Google: We’ll shut down Australian search before we pay news sites: Author – Timothy B. Lee

Ars Technica

Tim Berners-Lee, inventor of the World Wide Web, criticized the Australian proposal.

Enlarge / Tim Berners-Lee, inventor of the World Wide Web, criticized the Australian proposal. (credit: Oliver Berg/picture alliance via Getty Images)

Google says it would have “no real choice” but to shut down its search engine in Australia if Australia passes a new law requiring Google to pay news sites to link to their articles. This would “set an untenable precedent for our business and the digital economy,” said Google’s Mel Silva in Friday testimony before the Australian Senate.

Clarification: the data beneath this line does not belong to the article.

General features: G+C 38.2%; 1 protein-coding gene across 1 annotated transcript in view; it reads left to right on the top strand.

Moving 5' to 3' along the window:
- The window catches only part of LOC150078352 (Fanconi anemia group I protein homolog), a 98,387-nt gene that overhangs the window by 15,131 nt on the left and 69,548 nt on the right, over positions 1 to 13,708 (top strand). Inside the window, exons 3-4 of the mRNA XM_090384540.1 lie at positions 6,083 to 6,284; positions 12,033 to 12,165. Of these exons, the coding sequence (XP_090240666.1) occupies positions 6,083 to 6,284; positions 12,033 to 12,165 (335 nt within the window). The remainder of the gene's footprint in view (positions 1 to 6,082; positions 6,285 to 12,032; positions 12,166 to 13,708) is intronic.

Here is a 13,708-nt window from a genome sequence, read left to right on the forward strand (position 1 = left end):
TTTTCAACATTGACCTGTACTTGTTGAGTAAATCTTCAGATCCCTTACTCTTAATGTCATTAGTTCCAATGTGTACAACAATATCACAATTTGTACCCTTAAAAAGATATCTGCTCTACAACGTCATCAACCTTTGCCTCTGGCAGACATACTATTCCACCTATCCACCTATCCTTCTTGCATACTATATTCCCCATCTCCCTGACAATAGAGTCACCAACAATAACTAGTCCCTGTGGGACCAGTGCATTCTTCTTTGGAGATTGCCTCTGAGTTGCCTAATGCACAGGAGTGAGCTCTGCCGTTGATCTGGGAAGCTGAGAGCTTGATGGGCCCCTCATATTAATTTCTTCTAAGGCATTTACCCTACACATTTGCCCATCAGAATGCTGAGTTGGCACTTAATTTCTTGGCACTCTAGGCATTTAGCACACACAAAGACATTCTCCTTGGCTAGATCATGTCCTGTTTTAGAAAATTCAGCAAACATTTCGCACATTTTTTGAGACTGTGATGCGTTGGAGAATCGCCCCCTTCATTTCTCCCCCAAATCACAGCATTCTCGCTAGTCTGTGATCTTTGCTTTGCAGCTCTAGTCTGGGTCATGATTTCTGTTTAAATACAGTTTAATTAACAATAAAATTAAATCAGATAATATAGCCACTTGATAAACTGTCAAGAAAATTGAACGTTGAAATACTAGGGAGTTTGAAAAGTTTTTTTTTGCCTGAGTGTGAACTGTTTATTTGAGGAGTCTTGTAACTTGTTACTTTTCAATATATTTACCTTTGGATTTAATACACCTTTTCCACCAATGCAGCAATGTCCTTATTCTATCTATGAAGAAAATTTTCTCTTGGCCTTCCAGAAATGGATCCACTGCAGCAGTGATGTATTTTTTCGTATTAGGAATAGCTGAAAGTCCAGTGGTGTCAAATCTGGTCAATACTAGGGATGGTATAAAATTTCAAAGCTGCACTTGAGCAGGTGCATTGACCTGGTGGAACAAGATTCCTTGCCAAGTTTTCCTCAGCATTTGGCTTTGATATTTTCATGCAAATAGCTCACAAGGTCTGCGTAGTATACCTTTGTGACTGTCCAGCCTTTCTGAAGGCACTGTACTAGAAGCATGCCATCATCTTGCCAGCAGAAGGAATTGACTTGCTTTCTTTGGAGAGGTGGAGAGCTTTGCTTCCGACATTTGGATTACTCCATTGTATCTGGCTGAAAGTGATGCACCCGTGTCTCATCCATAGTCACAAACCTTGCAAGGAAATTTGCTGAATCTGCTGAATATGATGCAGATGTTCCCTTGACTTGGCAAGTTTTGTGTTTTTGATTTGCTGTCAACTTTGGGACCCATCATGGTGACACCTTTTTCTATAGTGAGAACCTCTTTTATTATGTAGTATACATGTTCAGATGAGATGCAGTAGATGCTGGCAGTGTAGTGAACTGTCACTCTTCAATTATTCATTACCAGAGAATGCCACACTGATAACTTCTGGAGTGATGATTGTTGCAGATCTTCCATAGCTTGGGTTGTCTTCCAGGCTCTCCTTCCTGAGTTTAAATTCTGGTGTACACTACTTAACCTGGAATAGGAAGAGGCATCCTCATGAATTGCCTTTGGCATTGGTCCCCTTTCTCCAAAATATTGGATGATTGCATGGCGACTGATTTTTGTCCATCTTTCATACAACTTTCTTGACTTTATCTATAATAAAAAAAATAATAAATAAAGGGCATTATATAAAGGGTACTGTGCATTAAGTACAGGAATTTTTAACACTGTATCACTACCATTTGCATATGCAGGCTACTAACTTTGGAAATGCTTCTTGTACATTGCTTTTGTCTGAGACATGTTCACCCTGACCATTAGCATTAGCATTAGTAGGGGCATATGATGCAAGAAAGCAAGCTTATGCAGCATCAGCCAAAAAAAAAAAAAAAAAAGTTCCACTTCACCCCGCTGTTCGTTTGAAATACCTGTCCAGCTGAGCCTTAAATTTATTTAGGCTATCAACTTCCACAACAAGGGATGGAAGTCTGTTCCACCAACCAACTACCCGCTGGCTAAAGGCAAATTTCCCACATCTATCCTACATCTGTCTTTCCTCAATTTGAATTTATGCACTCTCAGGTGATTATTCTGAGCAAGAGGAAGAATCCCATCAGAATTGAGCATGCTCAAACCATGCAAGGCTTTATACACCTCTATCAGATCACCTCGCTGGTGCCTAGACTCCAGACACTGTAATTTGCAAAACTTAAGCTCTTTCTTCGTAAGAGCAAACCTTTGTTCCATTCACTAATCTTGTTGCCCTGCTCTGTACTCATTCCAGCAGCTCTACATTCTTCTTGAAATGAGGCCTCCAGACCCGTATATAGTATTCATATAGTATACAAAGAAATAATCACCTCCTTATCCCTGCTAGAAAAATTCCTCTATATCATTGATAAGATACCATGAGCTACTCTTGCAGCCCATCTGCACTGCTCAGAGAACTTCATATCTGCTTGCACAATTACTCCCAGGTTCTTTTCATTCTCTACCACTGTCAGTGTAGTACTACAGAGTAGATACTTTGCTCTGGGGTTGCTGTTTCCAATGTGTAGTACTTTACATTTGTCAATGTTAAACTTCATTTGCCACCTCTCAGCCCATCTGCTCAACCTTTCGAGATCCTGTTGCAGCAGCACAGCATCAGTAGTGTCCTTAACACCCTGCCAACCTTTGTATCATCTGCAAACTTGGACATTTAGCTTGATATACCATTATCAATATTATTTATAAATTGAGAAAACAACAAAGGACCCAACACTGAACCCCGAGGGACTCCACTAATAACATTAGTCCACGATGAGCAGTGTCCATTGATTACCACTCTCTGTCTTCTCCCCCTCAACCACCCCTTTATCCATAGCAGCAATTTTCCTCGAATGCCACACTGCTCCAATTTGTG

News organizations around the world have been struggling financially over the last decade or two. Many have blamed Internet companies like Google and Facebook that—in their view—have diverted advertising revenue that once went to news organizations. Some in the news industry argue that Google benefits from including news stories in its search results and should compensate news sites for the privilege of doing so.

So last year the Australian Competition and Consumer Commission proposed a new mandatory arbitration process designed to correct a supposed power imbalance between tech giants and Australian news sites. Under the new framework, news sites can demand that tech platforms (initially Google and Facebook) pay them for linking to their stories. Google and Facebook are required to negotiate “in good faith” toward a payment agreement.

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